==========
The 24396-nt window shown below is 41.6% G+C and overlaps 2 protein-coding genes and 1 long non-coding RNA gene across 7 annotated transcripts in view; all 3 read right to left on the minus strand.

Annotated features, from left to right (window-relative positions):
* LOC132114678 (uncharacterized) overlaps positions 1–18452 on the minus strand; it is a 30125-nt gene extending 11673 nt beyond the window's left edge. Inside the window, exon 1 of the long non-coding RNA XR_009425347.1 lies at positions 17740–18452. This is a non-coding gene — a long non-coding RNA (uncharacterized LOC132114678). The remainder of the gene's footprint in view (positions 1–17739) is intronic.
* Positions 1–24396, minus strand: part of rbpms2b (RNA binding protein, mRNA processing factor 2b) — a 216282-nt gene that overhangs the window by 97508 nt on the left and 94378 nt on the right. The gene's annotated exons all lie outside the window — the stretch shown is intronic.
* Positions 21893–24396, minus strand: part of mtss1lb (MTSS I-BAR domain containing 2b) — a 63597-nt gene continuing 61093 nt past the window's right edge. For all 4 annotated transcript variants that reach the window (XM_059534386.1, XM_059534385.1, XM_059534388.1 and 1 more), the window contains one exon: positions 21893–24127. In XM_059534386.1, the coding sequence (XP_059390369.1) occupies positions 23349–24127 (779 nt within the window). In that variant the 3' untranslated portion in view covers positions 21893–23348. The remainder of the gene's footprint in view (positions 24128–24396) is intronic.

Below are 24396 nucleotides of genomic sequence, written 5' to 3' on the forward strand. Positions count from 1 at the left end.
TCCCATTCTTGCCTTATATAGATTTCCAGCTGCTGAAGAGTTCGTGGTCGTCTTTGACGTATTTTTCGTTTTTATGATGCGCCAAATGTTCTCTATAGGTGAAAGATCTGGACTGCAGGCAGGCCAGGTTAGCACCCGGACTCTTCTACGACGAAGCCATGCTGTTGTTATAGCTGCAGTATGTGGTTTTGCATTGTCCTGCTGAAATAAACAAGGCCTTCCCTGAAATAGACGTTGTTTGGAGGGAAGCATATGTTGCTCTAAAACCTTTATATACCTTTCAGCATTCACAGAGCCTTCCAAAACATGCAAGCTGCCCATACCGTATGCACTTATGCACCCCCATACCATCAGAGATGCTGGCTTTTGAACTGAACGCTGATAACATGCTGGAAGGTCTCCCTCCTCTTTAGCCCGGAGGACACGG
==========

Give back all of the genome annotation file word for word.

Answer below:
The 24396-nt window shown below is 41.6% G+C and overlaps 2 protein-coding genes and 1 long non-coding RNA gene across 7 annotated transcripts in view; all 3 read right to left on the minus strand.

Annotated features, from left to right (window-relative positions):
* LOC132114678 (uncharacterized) overlaps positions 1–18452 on the minus strand; it is a 30125-nt gene extending 11673 nt beyond the window's left edge. Inside the window, exon 1 of the long non-coding RNA XR_009425347.1 lies at positions 17740–18452. This is a non-coding gene — a long non-coding RNA (uncharacterized LOC132114678). The remainder of the gene's footprint in view (positions 1–17739) is intronic.
* Positions 1–24396, minus strand: part of rbpms2b (RNA binding protein, mRNA processing factor 2b) — a 216282-nt gene that overhangs the window by 97508 nt on the left and 94378 nt on the right. The gene's annotated exons all lie outside the window — the stretch shown is intronic.
* Positions 21893–24396, minus strand: part of mtss1lb (MTSS I-BAR domain containing 2b) — a 63597-nt gene continuing 61093 nt past the window's right edge. For all 4 annotated transcript variants that reach the window (XM_059534386.1, XM_059534385.1, XM_059534388.1 and 1 more), the window contains one exon: positions 21893–24127. In XM_059534386.1, the coding sequence (XP_059390369.1) occupies positions 23349–24127 (779 nt within the window). In that variant the 3' untranslated portion in view covers positions 21893–23348. The remainder of the gene's footprint in view (positions 24128–24396) is intronic.

Below are 24396 nucleotides of genomic sequence, written 5' to 3' on the forward strand. Positions count from 1 at the left end.
TCCCATTCTTGCCTTATATAGATTTCCAGCTGCTGAAGAGTTCGTGGTCGTCTTTGACGTATTTTTCGTTTTTATGATGCGCCAAATGTTCTCTATAGGTGAAAGATCTGGACTGCAGGCAGGCCAGGTTAGCACCCGGACTCTTCTACGACGAAGCCATGCTGTTGTTATAGCTGCAGTATGTGGTTTTGCATTGTCCTGCTGAAATAAACAAGGCCTTCCCTGAAATAGACGTTGTTTGGAGGGAAGCATATGTTGCTCTAAAACCTTTATATACCTTTCAGCATTCACAGAGCCTTCCAAAACATGCAAGCTGCCCATACCGTATGCACTTATGCACCCCCATACCATCAGAGATGCTGGCTTTTGAACTGAACGCTGATAACATGCTGGAAGGTCTCCCTCCTCTTTAGCCCGGAGGACACGG